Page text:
12 comments:

  1. Ah Biggles...I was fortunate to be given several volumes as a boy - wish I'd kept them.
    Think I shall have to get a copy of the Wargames Companion. It sounds as if I would re-read as much as I do the Wargame and VFS battle descriptions/campaigns. I got my copy of the Wargame sold off by the local library for 20p a few years ago. Sorry...had to mention that :-). Where did you get the Wargames Companion - I am having trouble tracking it down.
    Regards
    Jim

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  2. The War Game Companion is on my Xmas list, and I hope it's going to be a good Xmas

    Will

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  3. More power to your elbow on the Biggles front, where did you get your copy of "The Wargame"?

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  4. All - I got my copy of "War Game Companion" from Caliver Books (it was post free as I pre-ordered)... I noticed it's also available post free from Amazon....

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  5. In North America I know that "On Military Matters" carries it (mine should arrive any day now if Canada Post doesn't put it in storage for a while).


    -- Jeff

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  6. I have it on my wish list for Christmas.

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  7. Steve - I thought Biggles would have been silently removed from the shelves as being a bit un-PC (remember "Biggles flies undone"?). Excellent to hear he is still available. Wonder if Jennings is still about...

    Ian

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  8. Despite the temptations of Johnny come lately rules like General de BI am going to fielding my Perry Plastics using Charles Grant's Napoleonic wargaming rules!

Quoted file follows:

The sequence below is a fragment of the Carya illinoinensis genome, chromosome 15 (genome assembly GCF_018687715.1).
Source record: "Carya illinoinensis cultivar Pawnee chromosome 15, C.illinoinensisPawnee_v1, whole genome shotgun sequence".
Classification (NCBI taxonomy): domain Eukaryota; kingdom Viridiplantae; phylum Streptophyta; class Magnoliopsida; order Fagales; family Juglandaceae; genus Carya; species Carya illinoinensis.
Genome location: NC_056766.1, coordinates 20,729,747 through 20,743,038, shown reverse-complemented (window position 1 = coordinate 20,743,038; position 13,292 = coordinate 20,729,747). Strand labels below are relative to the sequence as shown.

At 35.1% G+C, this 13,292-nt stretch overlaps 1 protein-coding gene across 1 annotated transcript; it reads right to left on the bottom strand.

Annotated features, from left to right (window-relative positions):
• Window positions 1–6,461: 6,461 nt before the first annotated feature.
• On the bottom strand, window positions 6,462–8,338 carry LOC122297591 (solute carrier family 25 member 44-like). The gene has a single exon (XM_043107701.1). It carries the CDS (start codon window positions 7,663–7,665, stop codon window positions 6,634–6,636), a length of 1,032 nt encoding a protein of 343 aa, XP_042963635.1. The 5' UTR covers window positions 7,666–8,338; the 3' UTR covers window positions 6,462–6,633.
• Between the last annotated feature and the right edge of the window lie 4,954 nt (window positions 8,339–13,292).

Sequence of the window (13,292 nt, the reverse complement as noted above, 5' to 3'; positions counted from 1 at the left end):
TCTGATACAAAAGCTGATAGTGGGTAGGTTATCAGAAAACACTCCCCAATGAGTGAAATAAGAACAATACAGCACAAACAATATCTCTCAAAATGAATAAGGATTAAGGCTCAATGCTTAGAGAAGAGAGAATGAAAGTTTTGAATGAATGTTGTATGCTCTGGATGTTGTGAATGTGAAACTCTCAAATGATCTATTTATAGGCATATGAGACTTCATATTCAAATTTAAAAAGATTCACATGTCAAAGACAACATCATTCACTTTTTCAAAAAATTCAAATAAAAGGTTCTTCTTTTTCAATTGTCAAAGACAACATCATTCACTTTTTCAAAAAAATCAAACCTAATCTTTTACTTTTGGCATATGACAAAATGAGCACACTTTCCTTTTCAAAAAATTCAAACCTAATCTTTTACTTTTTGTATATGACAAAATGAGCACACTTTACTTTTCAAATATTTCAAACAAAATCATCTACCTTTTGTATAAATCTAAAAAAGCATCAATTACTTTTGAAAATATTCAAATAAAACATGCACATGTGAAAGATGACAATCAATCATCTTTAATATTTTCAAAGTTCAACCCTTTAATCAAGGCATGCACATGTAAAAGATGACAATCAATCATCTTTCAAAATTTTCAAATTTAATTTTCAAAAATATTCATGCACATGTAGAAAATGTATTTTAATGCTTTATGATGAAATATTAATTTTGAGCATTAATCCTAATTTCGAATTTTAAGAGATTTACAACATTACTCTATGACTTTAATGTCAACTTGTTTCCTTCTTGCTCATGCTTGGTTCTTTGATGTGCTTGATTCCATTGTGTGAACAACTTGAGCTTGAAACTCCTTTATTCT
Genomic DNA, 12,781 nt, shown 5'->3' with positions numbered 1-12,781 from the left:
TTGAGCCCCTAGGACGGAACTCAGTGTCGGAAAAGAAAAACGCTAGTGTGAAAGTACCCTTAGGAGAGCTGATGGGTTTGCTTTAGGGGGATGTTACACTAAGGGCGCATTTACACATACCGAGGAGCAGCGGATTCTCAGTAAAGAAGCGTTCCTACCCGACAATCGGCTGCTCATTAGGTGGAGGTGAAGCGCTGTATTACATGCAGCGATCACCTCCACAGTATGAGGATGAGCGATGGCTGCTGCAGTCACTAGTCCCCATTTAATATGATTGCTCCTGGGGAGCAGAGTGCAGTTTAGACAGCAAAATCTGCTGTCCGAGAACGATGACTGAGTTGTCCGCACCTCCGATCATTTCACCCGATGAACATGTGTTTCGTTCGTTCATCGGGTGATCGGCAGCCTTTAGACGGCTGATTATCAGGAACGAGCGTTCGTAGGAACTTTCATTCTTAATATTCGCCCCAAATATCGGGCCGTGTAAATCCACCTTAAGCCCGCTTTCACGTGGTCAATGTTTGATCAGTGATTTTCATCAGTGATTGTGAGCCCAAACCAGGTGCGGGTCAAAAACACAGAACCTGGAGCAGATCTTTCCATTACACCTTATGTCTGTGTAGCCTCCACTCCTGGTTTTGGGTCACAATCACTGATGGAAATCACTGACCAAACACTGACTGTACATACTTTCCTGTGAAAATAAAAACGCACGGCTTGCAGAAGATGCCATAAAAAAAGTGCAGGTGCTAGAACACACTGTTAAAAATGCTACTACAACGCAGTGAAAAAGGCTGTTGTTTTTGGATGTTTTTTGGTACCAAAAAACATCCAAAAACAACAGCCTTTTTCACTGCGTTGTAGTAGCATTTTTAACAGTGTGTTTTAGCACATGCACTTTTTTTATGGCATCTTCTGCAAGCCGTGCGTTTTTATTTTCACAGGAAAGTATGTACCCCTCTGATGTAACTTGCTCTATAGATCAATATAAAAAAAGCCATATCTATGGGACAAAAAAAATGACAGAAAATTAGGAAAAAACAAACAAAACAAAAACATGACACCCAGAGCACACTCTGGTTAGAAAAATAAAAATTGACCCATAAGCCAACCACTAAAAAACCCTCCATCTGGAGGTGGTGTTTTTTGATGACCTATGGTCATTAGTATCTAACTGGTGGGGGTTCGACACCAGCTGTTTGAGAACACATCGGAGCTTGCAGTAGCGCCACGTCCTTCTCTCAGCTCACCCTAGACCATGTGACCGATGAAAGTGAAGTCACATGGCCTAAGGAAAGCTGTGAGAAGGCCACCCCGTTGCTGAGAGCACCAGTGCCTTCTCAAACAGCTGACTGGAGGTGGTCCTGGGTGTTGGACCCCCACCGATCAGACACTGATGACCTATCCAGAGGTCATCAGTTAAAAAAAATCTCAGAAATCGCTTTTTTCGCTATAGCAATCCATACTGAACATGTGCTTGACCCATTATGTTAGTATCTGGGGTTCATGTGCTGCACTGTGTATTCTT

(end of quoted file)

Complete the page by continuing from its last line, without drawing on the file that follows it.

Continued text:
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  9. All - I've finished Biggles and a more rip roaring, thigh slapping, "hale fellow, well met", collection of shoolboy yarns it would be difficult to find... Johns is best when he has Biggles in the air - on the ground I found him slightly grating (21st C. ear I'm afraid). I also suspect that Biggles may be a borderline psychopath given his ability to descend into a towering rage at the very slightest provocation! :o)) Good fun, no requirement to go back for more......

    Stryker - I always preferred Buckeridges 'Rex Milligan' character to Jennings (though I think I probably read all of the Jennings books as well) - remember him??

    Legatus - you definitely need a new blog - and it'll go on my list of places to visit as that sounds an interesting little project...

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  10. Hi Steve,

    Any pointers on using the point motivator software? How easy was it to set up for your use? Thinking of downloading it and trying but not sure I have the motivation to set it all up!

    Andy

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  11. Hi Andy - being a geek I didn't mind having a play with it but it wasn't what I'd call "intuitive".. :o))

    I originally heard about it from Mike Cannon on his website (http://miniaturewars.com/) and he had an excellent little tutorial to show you how to set it up - unfortunately it doesn't seem to be there anymore...

    You can get the application from:

    http://www.donationcoder.com/Software/Mouser/PointMotivator/index.html

    ..the download button is on the left at the top. It comes with a default set of definitions which with a bit of mucking about with you can get to look like mine - give me a shout if your interested, though and I'll upload my definitions files so you can save a bit of time...

    ..because I am a geek at heart I didn't see this as "wasting time" - you could probably do it just as quicker and easier with a spreadsheet!! :o))

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  12. I'd appreciate the file if you can. I don't mind tinkering around from a starting point but I just don't have the time at the moment to do it from scratch so any help would be much appreciated. I think the geek in me is fading with age and responsibility (i.e. kids!)

    Cheers

    Andy